By Rob van Alstyne
By Zach McCormick
By Emily Eveland
By Jack Spencer
By Michael Madden
By Reed Fischer
By Emily Weiss
By Emily Weiss
LONG BEFORE BEDROOM techheads like Al Jourgensenand Trent Reznor donned goth gear and tweaked their samplers to evoke postindustrial gloom, Einstürzende Neubauten made urban noise by clanging on the urban debris of their native West Berlin. The first Einstürzende Neubauten LP (1981's Kollaps) came with the one-sentence press release: "You'll never listen to this," and, true to that fiat, the album resembled sonic waste--metal machine-music in the truest sense of the word. Yet it also coursed with snippets of deconstructed Krautrock, dublike sound collage, and a barely discernable Hank Williams reference, suggesting the roots of a great deal of '90s sampledelia.
Nearly 20 years down the autobahn, Neubauten's music has been called many things: industrial, goth, proto-techno, neofuturist. Blixa Bargeld, the collective's founder and "lead man," doesn't trouble or flatter himself with such distinctions. Though he does flatter himself: "There's a lot of legend about what we're doing," he says. "We have been connected to millions of different short-lived styles."
Encamped in the New York offices of his new label, Interscope, with a gaggle of media wonks, Bargeld discusses the band's history on the eve of its first North American tour in more than six years. "You find that people seem to come for the legend of what we are without knowing what to expect. Then they realize that we actually never really have been the fulfillers of these ideas. We actually haven't got anything to do with Bauhaus. We are not the simpler version of Rammstein. We are Neubauten and only Neubauten." In summary: Neubauten sind Neubauten.
That said, some longtime fans will be surprised to hear that the latest offering from the Titans of the Teutons, Ende Neu (Interscope/Nothing) is a bit of a departure from past work. The drills and jackhammers of old have been left in the toolshed for samples of a pen violently scratching at paper and the like. Shrieks and fits have disappeared in favor of sparse melodies, choirs, and subtle orchestration. It's a gentle, even sexy record.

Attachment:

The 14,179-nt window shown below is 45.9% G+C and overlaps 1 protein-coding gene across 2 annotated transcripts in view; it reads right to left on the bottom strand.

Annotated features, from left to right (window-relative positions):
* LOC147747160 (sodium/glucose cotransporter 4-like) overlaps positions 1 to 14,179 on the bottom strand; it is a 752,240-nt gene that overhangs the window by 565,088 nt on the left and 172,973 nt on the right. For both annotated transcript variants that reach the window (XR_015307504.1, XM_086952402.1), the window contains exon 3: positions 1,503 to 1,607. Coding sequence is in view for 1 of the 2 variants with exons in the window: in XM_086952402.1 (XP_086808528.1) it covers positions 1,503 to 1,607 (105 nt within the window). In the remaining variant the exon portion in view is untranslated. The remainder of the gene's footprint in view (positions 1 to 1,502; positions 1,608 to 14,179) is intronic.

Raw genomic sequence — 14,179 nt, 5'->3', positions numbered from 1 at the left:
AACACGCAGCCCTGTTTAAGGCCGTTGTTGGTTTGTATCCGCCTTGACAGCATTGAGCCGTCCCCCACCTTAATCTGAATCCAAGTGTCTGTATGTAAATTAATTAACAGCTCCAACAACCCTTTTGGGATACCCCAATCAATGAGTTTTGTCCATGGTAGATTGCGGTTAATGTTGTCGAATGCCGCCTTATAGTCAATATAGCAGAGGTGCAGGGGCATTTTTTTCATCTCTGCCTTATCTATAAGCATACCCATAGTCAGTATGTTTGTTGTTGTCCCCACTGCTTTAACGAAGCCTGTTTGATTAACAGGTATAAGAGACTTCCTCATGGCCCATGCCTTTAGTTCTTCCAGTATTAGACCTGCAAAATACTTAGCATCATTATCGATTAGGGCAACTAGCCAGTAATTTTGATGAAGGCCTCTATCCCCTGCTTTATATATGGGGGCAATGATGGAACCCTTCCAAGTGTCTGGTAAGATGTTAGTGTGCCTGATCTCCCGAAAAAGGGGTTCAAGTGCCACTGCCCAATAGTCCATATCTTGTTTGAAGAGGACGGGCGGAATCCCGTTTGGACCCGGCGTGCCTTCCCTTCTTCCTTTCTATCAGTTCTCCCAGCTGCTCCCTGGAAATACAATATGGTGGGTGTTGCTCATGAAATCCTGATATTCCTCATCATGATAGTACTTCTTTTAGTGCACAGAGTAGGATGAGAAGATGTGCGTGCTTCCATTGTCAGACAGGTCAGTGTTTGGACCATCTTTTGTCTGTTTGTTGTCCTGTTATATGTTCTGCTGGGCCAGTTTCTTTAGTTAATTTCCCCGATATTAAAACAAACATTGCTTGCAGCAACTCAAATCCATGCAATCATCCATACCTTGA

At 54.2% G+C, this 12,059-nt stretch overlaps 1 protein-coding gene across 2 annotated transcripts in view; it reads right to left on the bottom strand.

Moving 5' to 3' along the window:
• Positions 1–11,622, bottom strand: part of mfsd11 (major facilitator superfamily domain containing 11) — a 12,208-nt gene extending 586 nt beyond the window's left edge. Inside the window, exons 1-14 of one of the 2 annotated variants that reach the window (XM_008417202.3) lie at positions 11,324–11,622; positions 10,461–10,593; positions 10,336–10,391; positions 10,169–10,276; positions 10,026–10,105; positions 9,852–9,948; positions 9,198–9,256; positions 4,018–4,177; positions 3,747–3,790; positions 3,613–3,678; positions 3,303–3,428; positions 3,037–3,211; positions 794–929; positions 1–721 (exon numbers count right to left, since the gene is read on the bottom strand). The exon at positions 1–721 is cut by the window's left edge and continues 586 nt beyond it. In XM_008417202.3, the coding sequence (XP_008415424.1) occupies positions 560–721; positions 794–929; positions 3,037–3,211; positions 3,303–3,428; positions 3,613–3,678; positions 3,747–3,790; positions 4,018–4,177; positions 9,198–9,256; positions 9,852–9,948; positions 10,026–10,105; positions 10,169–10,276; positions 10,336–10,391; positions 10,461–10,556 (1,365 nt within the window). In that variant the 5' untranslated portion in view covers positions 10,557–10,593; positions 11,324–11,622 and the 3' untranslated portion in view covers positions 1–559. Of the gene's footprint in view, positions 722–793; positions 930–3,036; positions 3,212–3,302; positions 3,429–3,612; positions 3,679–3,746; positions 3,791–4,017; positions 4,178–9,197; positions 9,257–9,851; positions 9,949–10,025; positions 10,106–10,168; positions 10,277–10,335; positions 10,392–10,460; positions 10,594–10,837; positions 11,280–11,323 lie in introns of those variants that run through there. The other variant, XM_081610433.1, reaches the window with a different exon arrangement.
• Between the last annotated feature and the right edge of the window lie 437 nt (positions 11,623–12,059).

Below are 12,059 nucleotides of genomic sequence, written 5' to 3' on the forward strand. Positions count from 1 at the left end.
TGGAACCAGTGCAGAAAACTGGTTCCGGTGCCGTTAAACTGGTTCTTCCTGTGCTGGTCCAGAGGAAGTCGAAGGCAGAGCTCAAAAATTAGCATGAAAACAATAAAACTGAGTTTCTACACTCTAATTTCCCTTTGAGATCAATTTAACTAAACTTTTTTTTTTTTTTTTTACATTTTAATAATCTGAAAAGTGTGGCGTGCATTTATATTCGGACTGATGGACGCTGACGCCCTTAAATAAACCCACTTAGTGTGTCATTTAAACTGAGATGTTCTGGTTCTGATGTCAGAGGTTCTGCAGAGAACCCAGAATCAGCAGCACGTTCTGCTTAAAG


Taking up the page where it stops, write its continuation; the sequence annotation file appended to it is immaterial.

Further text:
In contrast, Neubauten's live show will be a bit more, uh, challenging. Bargeld describes it, honestly enough, as "very long." And with Mark Pauline of San Francisco's Survival Research Laboratorieshelping out with the "obtainium" ("found" objects), the instrumentation won't disappoint. The only possible occupational hazard, says Bargeld, will be fitting their massive store of instruments on the First Avenue stage.
"We're working with some unusual materials. Often particular objects are only used for one song, so you kind of accumulate more and more in order to play." Of course, using found objects for instruments does have its advantages. Once you decide not to play a particular song anymore, the objects "are thrown back into the oblivion where they came from. Just leave them somewhere, and they're suddenly rubble again."
Yet if the idea of taking home a hunk of discarded Kraut-rock history isn't enough, consider the exciting fact that Neubauten's stage shows have involved fires, flying pieces of metal, and plenty of wreckage. Which, Bargeld maintains, is all part of the process of being the world's most dangerous band.
"I don't think we ever willfully destroyed anything," he says. "Everything that ever happened onstage that may have been harmful or destructive was just like a force of nature. It wasn't there to show brute force or anything like that. It was due to the fact that you were alive or you have some power within you, and that sometimes destroys something. Like weather. I'm sure we've played really bad sometimes, but we didn't really play anything to show masculinity or what you can do with a hammer."